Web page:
Adam McOmber’s new novel, Jesus and John (232 pages; Lethe Press), is a uniquely engrossing book, one that blends the sacred and the secular, the real and the surreal, and also offers an artful and subtle interrogation of what consciousness is and what, ultimately, it means to be alive. Not only is it a genre-defying novel, but the author immerses us in the strange world of ancient Rome, which at the time was the seat of a polytheistic empire.
Throughout Jesus and John, there’s the inimitable sense of the biblical title characters advancing through a mysterious and possibly malevolent, maze-like Roman house, the Gray Palace, only to find themselves forced to double back or else take an unforeseen detour to evade danger. The pair appears to be caught in the web of a collective dream (or a nightmare, depending on your tolerance for mazes). Like Estragon and Vladimir, Samuel Beckett’s most well-known characters, for much of the novel, it isn’t clear if Jesus and John are going anywhere but deeper into a harrowing dreamscape.
Similar to the author’s three previous books—the story collections This New and Poisonous Air (BOA) and My House Gathers Desires (BOA), and the novel The White Forest (Touchstone)—Jesus and John features a seductive commingling of classic horror tropes with a progressive queer sensibility.I had the opportunity recently to interview McOmber, who teaches in the MFA Writing Programs at Vermont College of Fine Arts and lives in Los Angeles, about his new novel via Google Docs and email. Jesus and John will be released June 9.
ZYZZYVA: I’ve never read a novel quite like this—literary horror that’s also historical fiction: a reimagining of Jesus’s resurrection as a kind of fever dream, one in which he travels to Rome with the disciple John and enters into a mysterious, possibly sinister house where he must journey through a series of strange, enormous rooms that might or might not be real. What inspired this novel? Where/how did it begin?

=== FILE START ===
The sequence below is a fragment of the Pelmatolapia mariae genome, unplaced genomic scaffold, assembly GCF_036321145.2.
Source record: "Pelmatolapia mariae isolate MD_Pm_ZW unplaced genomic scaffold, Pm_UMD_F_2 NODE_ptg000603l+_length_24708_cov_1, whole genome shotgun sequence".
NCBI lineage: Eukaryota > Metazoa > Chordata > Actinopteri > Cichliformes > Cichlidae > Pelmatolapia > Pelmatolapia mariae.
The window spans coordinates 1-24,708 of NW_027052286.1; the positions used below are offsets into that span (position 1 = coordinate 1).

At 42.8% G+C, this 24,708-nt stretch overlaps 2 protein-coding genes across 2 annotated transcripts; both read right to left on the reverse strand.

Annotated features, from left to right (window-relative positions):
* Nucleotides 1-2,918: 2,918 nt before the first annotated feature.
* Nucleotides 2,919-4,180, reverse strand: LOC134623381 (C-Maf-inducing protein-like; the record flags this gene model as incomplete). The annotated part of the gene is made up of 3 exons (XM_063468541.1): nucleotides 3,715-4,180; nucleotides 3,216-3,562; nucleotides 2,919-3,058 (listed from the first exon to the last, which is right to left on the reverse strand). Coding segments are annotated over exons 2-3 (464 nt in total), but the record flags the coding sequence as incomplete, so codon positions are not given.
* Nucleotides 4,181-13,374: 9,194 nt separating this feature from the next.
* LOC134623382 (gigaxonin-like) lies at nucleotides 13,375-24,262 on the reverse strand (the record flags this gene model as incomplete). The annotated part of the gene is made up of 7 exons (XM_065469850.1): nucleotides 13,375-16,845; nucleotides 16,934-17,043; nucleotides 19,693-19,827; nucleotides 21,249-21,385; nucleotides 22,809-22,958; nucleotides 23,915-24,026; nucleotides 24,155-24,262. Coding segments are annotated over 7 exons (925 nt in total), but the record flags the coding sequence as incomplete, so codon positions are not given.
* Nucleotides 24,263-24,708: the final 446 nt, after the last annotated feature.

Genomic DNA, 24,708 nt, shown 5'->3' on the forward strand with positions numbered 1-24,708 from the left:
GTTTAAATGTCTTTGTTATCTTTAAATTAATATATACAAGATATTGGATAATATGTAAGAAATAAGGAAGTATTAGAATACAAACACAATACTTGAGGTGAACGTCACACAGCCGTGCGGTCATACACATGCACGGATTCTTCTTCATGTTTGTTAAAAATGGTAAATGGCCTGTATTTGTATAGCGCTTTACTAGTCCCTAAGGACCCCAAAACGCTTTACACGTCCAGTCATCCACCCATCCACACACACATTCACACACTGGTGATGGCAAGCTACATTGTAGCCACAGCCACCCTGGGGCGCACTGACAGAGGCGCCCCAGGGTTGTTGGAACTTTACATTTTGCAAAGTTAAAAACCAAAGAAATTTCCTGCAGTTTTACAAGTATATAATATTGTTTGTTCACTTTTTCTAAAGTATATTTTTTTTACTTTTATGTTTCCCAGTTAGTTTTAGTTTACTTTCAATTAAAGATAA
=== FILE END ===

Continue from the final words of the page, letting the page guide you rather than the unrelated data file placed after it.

Adam McOmber: Jesus and John was inspired by so many experiences, honestly. It’s difficult to follow all of those threads back to their sources. But one thing that has influenced all of my writing is the experience of growing up gay in a small, predominantly Christian town in Ohio. The feelings produced by that experience made my own reality feel perpetually slippery and weird. Surfaces, I understood (even as a child), did not match the murky complicated depths they covered. My mother, who has thankfully always been a kind of spiritual rebel, kept books on her shelf like God Drives a Flying Saucer and The Secret Power of the Pyramids. Wonderfully esoteric New Age stuff.
As a boy, I would page through those books and get ideas. Jesus and John can be viewed, at least in part, as queer feedback for my small Christian town. A kind of surreal retort conjured by a child looking at his mother’s mysterious books. Coupled with that, I’ve always been inspired by certain works of nonfiction that investigate and analyze the underpinnings of Christian mythology. Elaine Pagels’ The Gnostic Gospels, C.G. Jung’s Answer to Job, and James Frazier’s The Golden Bough are all major influences. Pagan sexuality and sensuality also hold consistent sway over my imagination.
Any time I encounter a text that I think represents that thrum of ancient desire, I feel so compelled. Joan Lindsay’s Picnic at Hanging Rock, the metaphysical horror stories of Vernon Lee, David Lynch’s Mulholland Drive, Gaspar Noé’s Climax. I love the idea of getting lost in a forest, a mansion, a ruin. I wanted to make a book that felt like that.
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Z: Waiting for Godot and Alice and Wonderland both came to mind as I read Jesus and John. Were they or Joseph Campbell’s The Hero’s Journey on your mind as you wrote this novel?